Australia will limit the number of travellers arriving into the country to a maximum 4,000 passengers per week "for the foreseeable future", Prime Minister Scott Morrison announced this afternoon.
Speaking after a meeting of the National Cabinet, Morrison said that beginning Monday July 13 there would be "a reduction in the number of inbound arrivals into Australia across those ports that are able to accept returning Australian citizens and residents... to ensure we can put focus on the resources needed to do testing and tracing."
"They will be cut by just over half across all the various ports that are taking those … residents returning to Australia."
Federal government figures show that across the past four weeks some 28,000 people entered Australia, most of whom arrived at Sydney and were then quarantined at the expense of the New South Wales government.
While admitting the cap "it will be more difficult" for some Australians still overseas to return home, Morrison said that he didn't believe the passenger cap "is surprising or unreasonable in the circumstance that we find ourselves in."
Melbourne has already halted all inbound passenger flights until at least July 15 to help combat a dramatic surge in coronavirus cases, although this is likely to be extended to late August now that the state is under a six-week 'second wave' lockdown.
Sydney subsequently instituted a cap of 50 inbound passengers per flight, and 450 inbound passengers across the whole day, due to concerns that an overflow of travellers on flights originally bound for Melbourne would strain the state's hotel quarantine budget, which has already exceeded $50 million to date.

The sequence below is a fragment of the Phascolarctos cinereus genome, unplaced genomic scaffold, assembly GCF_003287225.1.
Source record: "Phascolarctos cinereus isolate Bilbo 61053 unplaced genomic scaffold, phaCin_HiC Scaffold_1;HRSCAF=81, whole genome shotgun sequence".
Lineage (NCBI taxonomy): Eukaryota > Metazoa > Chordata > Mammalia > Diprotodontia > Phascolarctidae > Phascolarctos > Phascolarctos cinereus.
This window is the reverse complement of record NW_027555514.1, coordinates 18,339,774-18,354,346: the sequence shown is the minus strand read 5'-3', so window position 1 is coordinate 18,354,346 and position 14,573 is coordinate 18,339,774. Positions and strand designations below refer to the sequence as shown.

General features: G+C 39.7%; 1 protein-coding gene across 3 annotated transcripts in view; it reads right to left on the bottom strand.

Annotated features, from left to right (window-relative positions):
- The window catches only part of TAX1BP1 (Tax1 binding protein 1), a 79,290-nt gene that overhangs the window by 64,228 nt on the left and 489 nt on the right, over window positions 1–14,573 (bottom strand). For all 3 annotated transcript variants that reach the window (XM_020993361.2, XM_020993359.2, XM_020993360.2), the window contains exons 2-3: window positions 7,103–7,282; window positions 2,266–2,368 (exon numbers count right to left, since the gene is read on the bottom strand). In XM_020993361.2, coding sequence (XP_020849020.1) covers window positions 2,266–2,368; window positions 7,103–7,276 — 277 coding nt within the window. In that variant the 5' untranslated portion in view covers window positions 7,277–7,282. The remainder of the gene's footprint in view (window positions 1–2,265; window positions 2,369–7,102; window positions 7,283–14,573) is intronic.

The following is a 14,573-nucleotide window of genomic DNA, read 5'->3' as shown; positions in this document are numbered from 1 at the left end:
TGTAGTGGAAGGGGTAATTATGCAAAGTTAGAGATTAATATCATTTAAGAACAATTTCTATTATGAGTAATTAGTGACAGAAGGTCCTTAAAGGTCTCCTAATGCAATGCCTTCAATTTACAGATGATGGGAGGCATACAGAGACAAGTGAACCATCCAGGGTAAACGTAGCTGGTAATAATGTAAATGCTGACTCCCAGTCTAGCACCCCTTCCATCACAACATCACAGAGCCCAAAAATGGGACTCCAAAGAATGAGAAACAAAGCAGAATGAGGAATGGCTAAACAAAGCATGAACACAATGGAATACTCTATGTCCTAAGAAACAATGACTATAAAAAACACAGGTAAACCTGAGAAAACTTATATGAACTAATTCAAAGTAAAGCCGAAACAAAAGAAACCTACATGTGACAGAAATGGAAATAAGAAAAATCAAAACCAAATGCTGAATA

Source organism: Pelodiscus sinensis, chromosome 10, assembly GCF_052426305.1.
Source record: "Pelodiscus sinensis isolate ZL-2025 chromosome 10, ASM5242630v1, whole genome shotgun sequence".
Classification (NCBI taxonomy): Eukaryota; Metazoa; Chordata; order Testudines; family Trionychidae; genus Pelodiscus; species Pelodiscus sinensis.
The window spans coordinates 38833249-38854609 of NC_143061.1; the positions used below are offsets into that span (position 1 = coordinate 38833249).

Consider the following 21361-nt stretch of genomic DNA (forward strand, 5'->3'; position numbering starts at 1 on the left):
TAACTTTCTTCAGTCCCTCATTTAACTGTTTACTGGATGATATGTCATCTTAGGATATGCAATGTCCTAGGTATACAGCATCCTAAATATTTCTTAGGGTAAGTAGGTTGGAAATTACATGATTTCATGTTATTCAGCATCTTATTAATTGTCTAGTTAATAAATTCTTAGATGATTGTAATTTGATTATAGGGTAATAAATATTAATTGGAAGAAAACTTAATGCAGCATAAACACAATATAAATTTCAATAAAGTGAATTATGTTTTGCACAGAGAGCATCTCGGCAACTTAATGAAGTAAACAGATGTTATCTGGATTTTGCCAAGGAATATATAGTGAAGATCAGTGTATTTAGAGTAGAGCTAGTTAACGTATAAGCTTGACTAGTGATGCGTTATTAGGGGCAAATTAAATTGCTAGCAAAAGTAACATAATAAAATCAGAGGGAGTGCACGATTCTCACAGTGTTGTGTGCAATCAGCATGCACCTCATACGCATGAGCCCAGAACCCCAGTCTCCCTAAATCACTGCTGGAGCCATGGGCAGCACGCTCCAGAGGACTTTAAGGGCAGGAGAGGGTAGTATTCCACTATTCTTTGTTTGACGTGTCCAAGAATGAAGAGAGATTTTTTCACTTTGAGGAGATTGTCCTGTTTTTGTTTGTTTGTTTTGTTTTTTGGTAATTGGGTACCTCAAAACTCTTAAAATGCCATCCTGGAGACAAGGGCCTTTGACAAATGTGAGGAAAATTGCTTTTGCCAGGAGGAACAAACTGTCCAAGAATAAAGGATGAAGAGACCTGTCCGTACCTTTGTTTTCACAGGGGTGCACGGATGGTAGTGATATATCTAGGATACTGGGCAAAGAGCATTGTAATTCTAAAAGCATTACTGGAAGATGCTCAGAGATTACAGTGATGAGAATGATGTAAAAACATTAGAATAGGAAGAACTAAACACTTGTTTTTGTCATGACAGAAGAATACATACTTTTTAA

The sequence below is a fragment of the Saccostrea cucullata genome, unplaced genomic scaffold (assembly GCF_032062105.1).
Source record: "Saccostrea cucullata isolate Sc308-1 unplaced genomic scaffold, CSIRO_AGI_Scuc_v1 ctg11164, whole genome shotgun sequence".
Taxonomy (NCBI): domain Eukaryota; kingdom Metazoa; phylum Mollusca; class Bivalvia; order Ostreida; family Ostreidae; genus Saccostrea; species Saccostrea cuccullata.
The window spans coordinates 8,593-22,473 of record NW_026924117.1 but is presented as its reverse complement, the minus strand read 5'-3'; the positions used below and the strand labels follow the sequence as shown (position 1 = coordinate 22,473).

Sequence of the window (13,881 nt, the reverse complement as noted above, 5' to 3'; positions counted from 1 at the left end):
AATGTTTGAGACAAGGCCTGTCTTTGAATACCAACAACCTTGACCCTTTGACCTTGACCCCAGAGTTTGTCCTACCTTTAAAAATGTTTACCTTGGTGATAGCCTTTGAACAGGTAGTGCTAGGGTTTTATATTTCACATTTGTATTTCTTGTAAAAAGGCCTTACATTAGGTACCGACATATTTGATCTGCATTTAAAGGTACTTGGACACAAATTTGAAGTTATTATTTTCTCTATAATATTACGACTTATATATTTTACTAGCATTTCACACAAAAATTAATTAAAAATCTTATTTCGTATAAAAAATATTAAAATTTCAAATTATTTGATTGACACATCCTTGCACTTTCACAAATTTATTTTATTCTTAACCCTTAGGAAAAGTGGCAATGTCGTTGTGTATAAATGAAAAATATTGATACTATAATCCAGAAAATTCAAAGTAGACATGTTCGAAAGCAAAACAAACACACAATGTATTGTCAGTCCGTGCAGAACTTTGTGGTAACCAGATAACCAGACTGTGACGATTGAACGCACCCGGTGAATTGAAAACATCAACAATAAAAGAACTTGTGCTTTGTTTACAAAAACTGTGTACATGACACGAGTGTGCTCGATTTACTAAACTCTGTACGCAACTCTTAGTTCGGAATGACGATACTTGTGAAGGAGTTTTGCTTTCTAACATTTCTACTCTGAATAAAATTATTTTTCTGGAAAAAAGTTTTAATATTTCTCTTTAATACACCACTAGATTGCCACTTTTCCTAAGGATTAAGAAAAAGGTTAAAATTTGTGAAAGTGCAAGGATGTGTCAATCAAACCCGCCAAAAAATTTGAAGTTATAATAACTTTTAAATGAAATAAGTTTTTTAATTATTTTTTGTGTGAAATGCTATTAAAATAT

This week, Western Australia said it would limit international arrivals to 75 passengers per day, and 525 per week, after three new cases recorded in WA were all from returned overseas travellers.
Morrison didn't detail how airlines would handle these passenger limits, although it's expected that some flights could be cancelled if the capacity ceiling makes them uneconomical.
User-pays for hotel isloation stays
The National Cabinet has also flagged moving the compulsory 14-day hotel quarantine periods away from being funded by each state towards to a user-pays system, as has already been done in Queensland, along with "a nationwide review of hotel quarantine."
Morrison previously remarked it would be "completely understandable" for returning travellers to start paying for their own hotel quarantine.
"There's been many opportunities for people to return. If they're choosing to do so now they've obviously delayed that decision for a period."
The Queensland government embraced the user-pays model as of July 1, contracting a package deal with hotels across the state at $135 per room, with up to two adults and children allowed in a single room. Adults are charged $65 per person per day for meals, with children's meals at half price.
That pegs the total cost for 14 days at $2,800 for a solo traveller, $3,710 for a couple, $4,165 for two adults with one child and $4,620 for a family of four.